As the editor of a major technical news website (this one) I am forced to upgrade my iPhone every year so you can read my refined opinions. Let’s do it.
Getting the review unit
The pre-order process was rough. Not only did I have to wake up at 2 AM on a weekday in excruciating back pain (different story) but the Apple Store website was having trouble – flashbacks to trying to buy World Cup tickets. I almost gave up…
— Marcos Kirsch (@marcoskirsch) September 12, 2014
… but a helpful soul on Twitter caught wind of my whining and alerted me that the website was back up and I was able to place my preorder.
The phones went for sale on Friday. I was able to skip the line at
shul The Apple Store, and that was good because it was rough:
I’ve only had the phone for a few days and so far it seems like the battery lasts longer than the iPhone 5s, which was just fine. This is not going to be a concern.
Missing in Action
Apple Pay. I like my wallets to be thin. The added bulk of a credit card kills me. So anything that helps avoid carrying more stuff in my wallet is welcome. Unfortunately, Apple Pay isn’t out yet so I can’t test it just yet. And not every place will take it so I will still have to carry the credit card for the foreseeable future. Dang.
I haven’t used it that much yet! So I can’t tell. Instead I will direct you to some reviews about the camera. In summary: it seems to be better than the previous iPhone 5s which had the best camera of all smartphones, 42 MP Nokia fat-phones be damned. This is important to me because
- I care that my photos look decent
- For the most part I don’t want to carry a large dedicated camera
- I am going to be taking a lot of photos starting in late October
So read “Apple’s iPhone 6 Has Finally Convinced Me To Ditch My Compact Camera” and look at this crazy photos taken in Iceland and watch this video taken in Disneyland which is impressive because of how there’s no shake and how quickly the video adapts to the changes in darkness and light.
The camera does have one big drawback: the lens sticks out a little bit. If you use a case, then it’s a non-issue. If you don’t use a case, the phone will wobble on it’s invulnerable sapphire lens. Me? I use a case.
It looks great, and it can fit more content in it’s 4.7″ than the old 4″ iPhones (duh!). I like reading from it. But adding a large screen it has a big drawback…
It’s big, and this is the “small” model, not the gigantic iPhone 6 Plus. I get it: the demand for a larger iPhone was huge. And then there is that dirty little secret every other phone maker hasn’t told you yet: making large phones is easier. Apple can’t keep doing both forever: competing in specs and make the phone smaller. The market has spoken loud and clear. The giant iPhones are upon us.
The phone is very thin though, even with the case. And since it has rounded corners it slides in and out of my pocket just fine and doesn’t bother me at all – which was a pleasant surprise.
But oh boy, one-handed use suffers big time. You can’t reach the top of the screen without some impressive hand calisthenics , and the phone feels top heavy, precariously close to tipping over.
In the past years while at the public restroom at work I’ve accumulated accolades from both peers and higher ups due to my ability to keep up with my RSS feed while I urinate. This is going to be a lot harder now, and just imagine the embarrassment when my phone falls into the urinal while I try to tap that out of reach button (note to self: look into this). Reputations take years to build up, but a mere instant to destroy. Reachability may help, but it’s not yet second nature to me and it still seems like an inelegant easy way out. The original iPhone was a pleasure to use with one hand – at the expense of screen real estate. The new iPhone flips the table. Perhaps modern medicine can come to the rescue?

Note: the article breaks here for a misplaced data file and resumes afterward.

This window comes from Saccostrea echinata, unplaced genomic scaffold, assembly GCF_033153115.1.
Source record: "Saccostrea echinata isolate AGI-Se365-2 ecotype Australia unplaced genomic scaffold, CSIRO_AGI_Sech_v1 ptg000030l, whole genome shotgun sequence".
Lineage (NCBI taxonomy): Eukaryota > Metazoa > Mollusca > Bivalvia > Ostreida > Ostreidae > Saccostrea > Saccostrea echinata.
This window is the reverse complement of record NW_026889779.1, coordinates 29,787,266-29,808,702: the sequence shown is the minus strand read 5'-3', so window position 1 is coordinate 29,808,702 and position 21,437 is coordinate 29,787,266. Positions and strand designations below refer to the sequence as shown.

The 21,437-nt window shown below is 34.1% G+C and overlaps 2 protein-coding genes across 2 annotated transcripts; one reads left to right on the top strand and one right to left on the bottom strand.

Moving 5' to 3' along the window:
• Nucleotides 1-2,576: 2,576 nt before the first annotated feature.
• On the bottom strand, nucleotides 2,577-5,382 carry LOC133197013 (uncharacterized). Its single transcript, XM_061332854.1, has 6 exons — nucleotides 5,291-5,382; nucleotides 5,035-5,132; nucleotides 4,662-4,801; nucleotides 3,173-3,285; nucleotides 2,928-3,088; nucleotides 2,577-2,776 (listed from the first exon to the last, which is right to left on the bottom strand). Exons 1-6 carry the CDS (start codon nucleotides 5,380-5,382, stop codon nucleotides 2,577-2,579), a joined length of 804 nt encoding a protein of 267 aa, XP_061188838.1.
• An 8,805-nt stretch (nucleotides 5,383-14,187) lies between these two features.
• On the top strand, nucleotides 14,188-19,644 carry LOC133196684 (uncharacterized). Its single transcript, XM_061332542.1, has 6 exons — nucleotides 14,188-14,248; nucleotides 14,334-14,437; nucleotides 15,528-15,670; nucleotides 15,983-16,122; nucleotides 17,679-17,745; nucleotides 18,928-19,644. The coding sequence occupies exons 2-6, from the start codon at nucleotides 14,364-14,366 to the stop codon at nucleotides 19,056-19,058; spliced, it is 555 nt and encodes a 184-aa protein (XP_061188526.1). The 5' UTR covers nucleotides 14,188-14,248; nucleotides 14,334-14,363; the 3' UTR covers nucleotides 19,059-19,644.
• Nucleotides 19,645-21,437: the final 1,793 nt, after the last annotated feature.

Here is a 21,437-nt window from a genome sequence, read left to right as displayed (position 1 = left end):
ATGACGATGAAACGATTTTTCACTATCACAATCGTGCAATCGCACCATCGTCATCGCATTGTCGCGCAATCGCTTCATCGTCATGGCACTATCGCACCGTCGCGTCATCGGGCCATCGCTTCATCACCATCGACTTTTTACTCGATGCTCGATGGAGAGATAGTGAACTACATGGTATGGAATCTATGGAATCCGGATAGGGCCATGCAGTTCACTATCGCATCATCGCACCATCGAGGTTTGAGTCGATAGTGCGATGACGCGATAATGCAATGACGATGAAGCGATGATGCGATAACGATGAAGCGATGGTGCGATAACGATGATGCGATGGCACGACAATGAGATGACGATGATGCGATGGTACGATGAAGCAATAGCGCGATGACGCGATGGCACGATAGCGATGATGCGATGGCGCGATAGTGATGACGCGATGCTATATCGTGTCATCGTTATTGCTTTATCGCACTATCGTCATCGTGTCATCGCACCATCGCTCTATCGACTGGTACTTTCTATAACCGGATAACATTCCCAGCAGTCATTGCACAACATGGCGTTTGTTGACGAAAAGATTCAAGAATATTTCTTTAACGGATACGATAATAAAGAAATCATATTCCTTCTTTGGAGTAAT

The phone with its A8 processor feels faster, which is cool but not in a way you notice right away. In my experience, jumps in performance were similar across iPhone generations with the notable exception of the 3GS which was a much faster than its antecessor. But the speed bump is definitely there, and when you go back to use the previous phone, it feels sloooow. Every small gain in performance makes the thing more pleasurable to use and it adds up over time.
The phone now has a barometer, so not only do you know how many steps you take in a day, but how many floors you climb. I will be testing this more this week.
And I am selling my old factory unlocked pristine 32 GB iPhone 5s. Great phone, usable with one hand anywhere in the world. Supplies are limited! Hurry up!
Additions (September 22)
- The lock button was moved from the top to the right of the device. This is a good idea, because the top is hard to reach with one hand. But there’s a drawback: the lock button is now opposite from one of the volume buttons, so if you squeeze the phone to lock it, you may end up pressing the wrong button.
- Touch ID (fingerprint sensor) seems to be a lot faster and a lot accurate. This may or may not be my imagination or due to the fact that I just programmed it – but my guess is that it’s a new revision of the hardware.
- Apps that aren’t yet updated for the iPhone 6 look zoomed in. This makes everything look larger, means that the app doesn’t take advantage of the added screen space, and that the keyboard is larger. The last point is a big problem, since one relies on muscle memory for fast typing, and switching keyboard sizes is ver bad for that.